and concludes his claim with a restatement of his ownership that would linger in the hearts of the hearers: ’mine’
11 'I know every bird of the mountains, And everything that moves in the field is Mine. (Psalms 50:11).
His rule extends to all creation."
God wanted His people to give Him what giving their animals and produce represented, namely, their gratitude.
Thank offerings expressed gratitude for something God had done for the offerer.
Votive offerings were also expressions of thanks.
God wanted His people to look to Him for their needs, and when He provided,
He wanted them to honor Him with gratitude. In other words,
He wanted them to enjoy a vital relationship with Himself,
not just a formal one in which He was their God and they were His people.
The Lord also charged the wicked in Israel with professing allegiance to Him while disobeying Him.
3. Charge 2: hypocritical living 50:16-21
These verses contain specific instances of the Israelites’ hypocrisy.
They loved what God hated. Furthermore, they did not allow God’s will to govern their speech (cf. James 3:1-12 (NAS)
1 Let not many of you become teachers, my brethren, knowing that as such we will incur a stricter judgment.
2 For we all stumble in many ways. If anyone does not stumble in what he says, he is a perfect man, able to bridle the whole body as well.
3 Now if we put the bits into the horses' mouths so that they will obey us, we direct their entire body as well.
4 Look at the ships also, though they are so great and are driven by strong winds,
are still directed by a very small rudder wherever the inclination of the pilot desires.
5 So also the tongue is a small part of the body, and yet it boasts of great things. See how great a forest is set aflame by such a small fire!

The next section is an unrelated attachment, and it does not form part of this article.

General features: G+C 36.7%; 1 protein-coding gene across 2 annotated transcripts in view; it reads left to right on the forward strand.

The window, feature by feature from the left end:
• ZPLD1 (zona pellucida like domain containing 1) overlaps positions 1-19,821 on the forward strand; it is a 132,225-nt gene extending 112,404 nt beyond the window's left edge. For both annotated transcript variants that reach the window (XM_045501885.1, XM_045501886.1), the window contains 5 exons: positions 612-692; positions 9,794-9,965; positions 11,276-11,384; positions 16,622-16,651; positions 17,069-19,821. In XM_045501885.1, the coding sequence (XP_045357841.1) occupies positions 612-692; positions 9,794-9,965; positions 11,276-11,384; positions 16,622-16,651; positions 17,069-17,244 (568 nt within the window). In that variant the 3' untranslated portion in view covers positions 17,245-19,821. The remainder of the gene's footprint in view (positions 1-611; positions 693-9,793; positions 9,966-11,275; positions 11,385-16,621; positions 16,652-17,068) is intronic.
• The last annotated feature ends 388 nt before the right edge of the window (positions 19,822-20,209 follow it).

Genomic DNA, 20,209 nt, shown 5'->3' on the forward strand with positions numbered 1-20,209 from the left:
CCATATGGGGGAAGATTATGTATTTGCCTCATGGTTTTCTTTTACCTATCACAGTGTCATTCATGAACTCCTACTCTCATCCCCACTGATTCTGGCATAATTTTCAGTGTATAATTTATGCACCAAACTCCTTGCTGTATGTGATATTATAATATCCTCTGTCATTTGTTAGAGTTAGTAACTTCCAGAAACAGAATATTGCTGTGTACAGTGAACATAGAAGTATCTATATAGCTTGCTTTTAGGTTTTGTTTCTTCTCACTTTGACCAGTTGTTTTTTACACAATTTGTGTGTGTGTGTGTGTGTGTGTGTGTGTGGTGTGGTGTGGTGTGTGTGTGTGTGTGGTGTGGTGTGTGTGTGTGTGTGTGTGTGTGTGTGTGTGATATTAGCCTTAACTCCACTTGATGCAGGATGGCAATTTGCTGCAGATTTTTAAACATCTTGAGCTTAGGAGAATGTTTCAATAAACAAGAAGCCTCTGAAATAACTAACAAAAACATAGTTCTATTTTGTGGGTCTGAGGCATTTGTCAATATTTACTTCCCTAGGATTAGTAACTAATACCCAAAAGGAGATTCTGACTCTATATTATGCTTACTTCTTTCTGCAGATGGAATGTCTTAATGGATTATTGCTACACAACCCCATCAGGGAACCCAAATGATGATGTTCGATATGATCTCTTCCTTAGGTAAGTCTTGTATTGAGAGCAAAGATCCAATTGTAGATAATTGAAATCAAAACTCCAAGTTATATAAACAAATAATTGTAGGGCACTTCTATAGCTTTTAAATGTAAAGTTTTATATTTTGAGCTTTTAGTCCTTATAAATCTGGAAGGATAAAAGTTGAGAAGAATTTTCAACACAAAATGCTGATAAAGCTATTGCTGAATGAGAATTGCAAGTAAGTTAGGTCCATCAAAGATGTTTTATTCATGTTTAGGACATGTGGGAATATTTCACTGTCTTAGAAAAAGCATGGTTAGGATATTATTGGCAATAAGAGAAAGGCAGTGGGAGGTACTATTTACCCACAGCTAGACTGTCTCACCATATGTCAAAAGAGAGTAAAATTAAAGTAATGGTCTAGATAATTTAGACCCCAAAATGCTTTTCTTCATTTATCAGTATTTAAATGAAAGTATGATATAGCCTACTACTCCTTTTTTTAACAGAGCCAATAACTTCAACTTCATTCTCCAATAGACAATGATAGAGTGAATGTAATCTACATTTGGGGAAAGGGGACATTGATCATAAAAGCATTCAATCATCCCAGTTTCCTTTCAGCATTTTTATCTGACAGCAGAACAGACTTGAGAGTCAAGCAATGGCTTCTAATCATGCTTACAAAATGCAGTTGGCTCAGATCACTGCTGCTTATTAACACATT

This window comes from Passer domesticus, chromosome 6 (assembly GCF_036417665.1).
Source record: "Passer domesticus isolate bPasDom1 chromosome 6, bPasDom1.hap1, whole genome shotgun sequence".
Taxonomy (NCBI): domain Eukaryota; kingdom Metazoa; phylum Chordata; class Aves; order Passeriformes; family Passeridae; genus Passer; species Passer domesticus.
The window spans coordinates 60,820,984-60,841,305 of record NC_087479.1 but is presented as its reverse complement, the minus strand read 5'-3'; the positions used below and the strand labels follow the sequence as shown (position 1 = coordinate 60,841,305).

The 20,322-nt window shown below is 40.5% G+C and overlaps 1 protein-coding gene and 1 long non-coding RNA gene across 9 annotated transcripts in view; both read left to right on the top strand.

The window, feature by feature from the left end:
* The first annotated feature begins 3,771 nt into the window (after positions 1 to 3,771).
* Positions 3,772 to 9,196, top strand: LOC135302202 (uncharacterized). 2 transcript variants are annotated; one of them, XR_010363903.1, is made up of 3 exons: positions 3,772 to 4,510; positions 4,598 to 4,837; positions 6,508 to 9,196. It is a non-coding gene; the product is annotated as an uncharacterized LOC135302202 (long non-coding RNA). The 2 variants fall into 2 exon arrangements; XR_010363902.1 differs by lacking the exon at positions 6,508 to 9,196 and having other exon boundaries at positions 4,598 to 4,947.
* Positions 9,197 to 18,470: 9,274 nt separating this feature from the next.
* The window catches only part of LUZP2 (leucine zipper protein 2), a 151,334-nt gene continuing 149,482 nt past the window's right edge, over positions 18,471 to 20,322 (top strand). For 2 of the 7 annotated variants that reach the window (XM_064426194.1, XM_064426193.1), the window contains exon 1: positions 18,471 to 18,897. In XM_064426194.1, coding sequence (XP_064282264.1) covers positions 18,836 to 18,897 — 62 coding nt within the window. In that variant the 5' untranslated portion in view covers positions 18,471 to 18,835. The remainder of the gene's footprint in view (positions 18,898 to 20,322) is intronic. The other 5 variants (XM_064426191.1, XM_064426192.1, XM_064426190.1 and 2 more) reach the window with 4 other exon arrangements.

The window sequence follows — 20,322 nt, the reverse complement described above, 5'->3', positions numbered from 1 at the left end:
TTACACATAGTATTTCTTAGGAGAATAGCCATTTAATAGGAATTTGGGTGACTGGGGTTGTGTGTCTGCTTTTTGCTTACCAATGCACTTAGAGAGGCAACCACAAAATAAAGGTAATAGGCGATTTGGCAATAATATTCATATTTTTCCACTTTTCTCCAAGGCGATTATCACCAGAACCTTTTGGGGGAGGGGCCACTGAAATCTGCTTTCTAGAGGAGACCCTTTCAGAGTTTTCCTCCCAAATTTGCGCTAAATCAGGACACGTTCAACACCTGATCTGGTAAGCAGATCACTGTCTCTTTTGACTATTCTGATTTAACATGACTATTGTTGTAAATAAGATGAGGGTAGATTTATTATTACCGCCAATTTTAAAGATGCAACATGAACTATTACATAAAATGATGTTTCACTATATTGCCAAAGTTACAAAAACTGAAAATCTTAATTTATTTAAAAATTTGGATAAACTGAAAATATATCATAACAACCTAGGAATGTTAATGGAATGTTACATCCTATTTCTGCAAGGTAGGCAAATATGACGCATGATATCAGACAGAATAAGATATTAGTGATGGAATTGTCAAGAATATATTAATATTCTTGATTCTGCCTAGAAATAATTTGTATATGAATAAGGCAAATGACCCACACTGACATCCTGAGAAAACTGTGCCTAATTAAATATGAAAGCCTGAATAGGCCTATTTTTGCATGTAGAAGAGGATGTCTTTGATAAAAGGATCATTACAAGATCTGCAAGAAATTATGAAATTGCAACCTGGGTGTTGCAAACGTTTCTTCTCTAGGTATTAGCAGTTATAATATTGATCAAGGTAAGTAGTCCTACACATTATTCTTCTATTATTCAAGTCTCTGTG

6 And the tongue is a fire, the very world of iniquity; the tongue is set among our members as that which defiles the entire body,
and sets on fire the course of our life, and is set on fire by hell. …(James 3:1-12)
"In the present verse there may be an implication, too,
of the hypocrisy of enjoying sin at second-hand while keeping out of trouble oneself;
and this would be in character with the deviousness portrayed in 19 and 20." [Note: Kidner, p. 188.]
The people evidently concluded that because God did not judge them for their sinful ways, their sins did not matter to Him.
Such was not the case.
Their sins did not matter to them. Judgment was coming.
They would have to account for their actions.
4. A final warning 50:22-23
God let His people off with a warning.
However, they should remember Him and the fact that He would judge them eventually.
Heartfelt gratitude and obedience would honor God and bring His deliverance.
Simply going through the motions of worshiping and giving a misleading appearance of godliness would incur His wrath.
This psalm is a sober warning to God’s people of all time.
We may deceive ourselves into thinking external conformity and pious words please God.
However, only reality in our relationships with Him and our fellow human beings wins His approval.
We should remember that one day we really shall stand before the righteous Judge and give an account of our lives
10 For we must all appear before the judgment seat of Christ, so that each one may be recompensed for his deeds in the body,
according to what he has done, whether good or bad. (2 Corinthians 5:10).
We should live now with that reality in mind.
“Therefore I say to you, do not worry about your life,
what you will eat or what you will drink; nor about your body, what you will put on.
Is not life more than food and the body more than clothing?
Look at the birds of the air, for they neither sow nor reap nor gather into barns;
yet your heavenly Father feeds them.
Are you not of more value than they?
Which of you by worrying can add one cubit to his stature?
“So why do you worry about clothing?
Consider the lilies of the field, how they grow: they neither toil nor spin;